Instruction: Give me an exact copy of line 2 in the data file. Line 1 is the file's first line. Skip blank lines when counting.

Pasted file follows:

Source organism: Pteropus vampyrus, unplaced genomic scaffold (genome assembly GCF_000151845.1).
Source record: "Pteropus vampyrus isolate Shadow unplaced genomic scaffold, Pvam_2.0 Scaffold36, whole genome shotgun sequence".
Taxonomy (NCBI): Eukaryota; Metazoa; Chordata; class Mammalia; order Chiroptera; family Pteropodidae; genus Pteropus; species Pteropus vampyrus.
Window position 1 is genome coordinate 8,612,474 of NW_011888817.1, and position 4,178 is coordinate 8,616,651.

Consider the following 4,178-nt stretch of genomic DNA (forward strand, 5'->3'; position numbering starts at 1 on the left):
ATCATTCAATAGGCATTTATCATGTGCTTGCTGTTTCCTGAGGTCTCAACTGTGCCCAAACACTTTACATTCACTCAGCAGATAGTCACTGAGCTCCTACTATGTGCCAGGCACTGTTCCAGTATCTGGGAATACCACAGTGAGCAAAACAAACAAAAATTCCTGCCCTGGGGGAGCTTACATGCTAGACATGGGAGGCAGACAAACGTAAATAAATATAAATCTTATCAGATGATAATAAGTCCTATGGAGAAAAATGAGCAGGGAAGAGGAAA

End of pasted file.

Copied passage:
Source record: "Pteropus vampyrus isolate Shadow unplaced genomic scaffold, Pvam_2.0 Scaffold36, whole genome shotgun sequence".